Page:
Since August I have been living in Bradford in Yorkshire. In the 1870s the local MP for Bradford was a Liberal, William Edward Forster. Forster has a special place in the history of social policy in Britain because he was responsible for introducing the 1870 Education Act. The 1870 Education Act is to many the reform that started the welfare state because it introduced the idea that the government had a responsibility to see that no child was denied an education because of their family circumstances. The prevailing view at the time was that politics and politicians should interfere as little as possible in social problems. The 1870 Act therefore marked a significant change in the role played by the government in regulating social affairs.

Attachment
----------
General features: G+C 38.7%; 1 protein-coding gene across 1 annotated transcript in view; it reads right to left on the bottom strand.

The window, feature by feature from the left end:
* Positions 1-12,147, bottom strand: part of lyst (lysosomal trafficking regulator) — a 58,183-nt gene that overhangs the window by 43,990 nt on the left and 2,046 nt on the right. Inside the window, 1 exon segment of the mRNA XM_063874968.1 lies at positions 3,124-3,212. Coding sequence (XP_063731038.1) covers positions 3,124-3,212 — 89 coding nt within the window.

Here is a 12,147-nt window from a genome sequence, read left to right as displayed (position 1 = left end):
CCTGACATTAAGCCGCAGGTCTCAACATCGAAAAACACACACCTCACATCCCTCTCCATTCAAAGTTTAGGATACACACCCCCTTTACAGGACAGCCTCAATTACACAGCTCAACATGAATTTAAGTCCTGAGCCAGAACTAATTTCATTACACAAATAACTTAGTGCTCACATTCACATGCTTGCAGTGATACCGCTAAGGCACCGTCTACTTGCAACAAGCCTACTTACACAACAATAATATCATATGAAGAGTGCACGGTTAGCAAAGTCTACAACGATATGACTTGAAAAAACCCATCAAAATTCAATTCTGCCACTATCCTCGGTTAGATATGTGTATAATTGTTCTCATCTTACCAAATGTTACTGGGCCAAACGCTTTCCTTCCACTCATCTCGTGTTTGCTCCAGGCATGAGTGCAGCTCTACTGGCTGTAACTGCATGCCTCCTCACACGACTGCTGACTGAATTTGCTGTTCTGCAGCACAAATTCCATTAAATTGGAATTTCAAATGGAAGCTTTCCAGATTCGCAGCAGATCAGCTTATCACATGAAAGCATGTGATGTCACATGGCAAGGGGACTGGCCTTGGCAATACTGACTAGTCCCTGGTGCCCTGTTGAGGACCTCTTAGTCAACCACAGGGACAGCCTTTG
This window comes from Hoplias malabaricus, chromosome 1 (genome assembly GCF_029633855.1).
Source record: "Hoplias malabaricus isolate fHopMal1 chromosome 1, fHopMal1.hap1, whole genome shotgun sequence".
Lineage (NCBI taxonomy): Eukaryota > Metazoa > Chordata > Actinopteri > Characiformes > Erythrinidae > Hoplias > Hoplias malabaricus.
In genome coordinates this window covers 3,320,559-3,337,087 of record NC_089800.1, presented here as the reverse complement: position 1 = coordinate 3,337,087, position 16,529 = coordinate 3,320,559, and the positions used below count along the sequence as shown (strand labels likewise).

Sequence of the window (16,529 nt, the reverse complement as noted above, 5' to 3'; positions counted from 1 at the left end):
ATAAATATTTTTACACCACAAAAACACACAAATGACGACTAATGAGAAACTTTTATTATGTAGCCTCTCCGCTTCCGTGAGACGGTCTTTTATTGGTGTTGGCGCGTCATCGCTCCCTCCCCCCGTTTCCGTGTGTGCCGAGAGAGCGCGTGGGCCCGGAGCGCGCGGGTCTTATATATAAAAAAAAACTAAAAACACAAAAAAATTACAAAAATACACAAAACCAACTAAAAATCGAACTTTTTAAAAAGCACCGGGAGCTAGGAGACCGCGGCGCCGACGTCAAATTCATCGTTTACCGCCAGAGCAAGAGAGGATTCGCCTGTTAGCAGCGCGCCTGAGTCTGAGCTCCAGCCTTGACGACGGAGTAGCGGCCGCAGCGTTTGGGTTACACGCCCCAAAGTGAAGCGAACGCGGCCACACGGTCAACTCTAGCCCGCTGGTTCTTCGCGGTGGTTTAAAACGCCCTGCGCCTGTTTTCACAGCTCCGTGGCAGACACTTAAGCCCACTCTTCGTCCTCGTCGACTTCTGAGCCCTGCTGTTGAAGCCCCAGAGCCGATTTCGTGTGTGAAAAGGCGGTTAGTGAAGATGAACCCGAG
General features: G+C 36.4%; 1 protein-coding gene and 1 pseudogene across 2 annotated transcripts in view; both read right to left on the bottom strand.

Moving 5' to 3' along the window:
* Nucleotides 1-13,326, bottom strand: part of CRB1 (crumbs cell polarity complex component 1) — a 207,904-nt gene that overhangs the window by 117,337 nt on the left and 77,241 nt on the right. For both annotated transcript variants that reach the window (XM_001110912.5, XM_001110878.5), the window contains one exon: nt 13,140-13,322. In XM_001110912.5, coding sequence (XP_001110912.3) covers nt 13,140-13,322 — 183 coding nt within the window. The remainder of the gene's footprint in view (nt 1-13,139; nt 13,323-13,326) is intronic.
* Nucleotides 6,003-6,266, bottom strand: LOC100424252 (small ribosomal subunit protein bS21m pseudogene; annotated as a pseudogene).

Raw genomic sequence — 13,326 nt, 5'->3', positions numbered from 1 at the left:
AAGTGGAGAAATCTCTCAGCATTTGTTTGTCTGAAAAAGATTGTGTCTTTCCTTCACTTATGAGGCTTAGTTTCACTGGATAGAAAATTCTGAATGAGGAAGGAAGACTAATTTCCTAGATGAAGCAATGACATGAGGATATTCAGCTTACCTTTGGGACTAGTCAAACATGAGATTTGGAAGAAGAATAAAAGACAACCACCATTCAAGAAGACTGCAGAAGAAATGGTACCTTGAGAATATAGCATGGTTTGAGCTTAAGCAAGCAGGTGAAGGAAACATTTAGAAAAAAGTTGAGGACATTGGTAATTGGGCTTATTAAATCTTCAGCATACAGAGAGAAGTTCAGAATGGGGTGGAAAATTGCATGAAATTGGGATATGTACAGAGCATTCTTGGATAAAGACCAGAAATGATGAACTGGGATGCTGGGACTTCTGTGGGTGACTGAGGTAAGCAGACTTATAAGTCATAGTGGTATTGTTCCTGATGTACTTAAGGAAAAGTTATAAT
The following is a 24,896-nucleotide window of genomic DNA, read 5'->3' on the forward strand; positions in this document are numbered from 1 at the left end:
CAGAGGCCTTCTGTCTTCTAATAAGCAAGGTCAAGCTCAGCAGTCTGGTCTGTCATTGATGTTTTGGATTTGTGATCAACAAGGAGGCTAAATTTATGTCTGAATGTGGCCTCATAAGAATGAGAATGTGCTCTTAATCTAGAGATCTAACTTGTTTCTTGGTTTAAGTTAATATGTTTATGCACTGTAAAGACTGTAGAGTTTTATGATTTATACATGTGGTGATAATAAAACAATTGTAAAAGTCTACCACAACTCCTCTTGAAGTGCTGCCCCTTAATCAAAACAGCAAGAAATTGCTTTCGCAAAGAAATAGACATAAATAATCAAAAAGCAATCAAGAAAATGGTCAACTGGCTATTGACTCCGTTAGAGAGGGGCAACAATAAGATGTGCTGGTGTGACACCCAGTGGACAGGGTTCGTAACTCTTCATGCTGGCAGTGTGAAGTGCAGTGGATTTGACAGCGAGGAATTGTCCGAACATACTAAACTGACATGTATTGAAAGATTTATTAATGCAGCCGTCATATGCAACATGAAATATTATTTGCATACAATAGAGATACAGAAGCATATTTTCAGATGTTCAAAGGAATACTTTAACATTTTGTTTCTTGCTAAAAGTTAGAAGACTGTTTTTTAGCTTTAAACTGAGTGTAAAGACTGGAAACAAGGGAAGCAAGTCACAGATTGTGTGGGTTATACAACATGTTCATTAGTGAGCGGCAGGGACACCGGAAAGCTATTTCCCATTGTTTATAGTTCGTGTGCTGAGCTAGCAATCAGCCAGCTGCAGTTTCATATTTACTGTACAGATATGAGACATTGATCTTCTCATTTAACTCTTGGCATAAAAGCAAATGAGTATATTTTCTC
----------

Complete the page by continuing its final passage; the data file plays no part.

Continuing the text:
Education, and particularly the role of education in promoting social mobility, has continued to feature prominently in the policies of the modern Liberal party. Indeed the most significant contribution that the Liberals have made to the present coalition government has been the introduction of the pupil premium which in 2012-2013 will provide additional funding of £625 for each child from a disadvantaged background in a schools intake. The additional funding for children from disadvantaged backgrounds is being provided to schools in order to try to close the gap in achievement that exists between children from disadvantaged and more affluent families. The gap in achievement between children from disadvantaged and more affluent families is considerable. In 2011, 34.6 percent of children eligible for free school meals received 5 or more GCSE’s at grade A-C compared to 62.0 percent of all other pupils. Low educational qualifications increases the risk of a range of poor economic and social outcomes as adults and interventions that raise the achievement of children from disadvantaged backgrounds can be seen as having the character of an investment rather than being a direct cost to the government.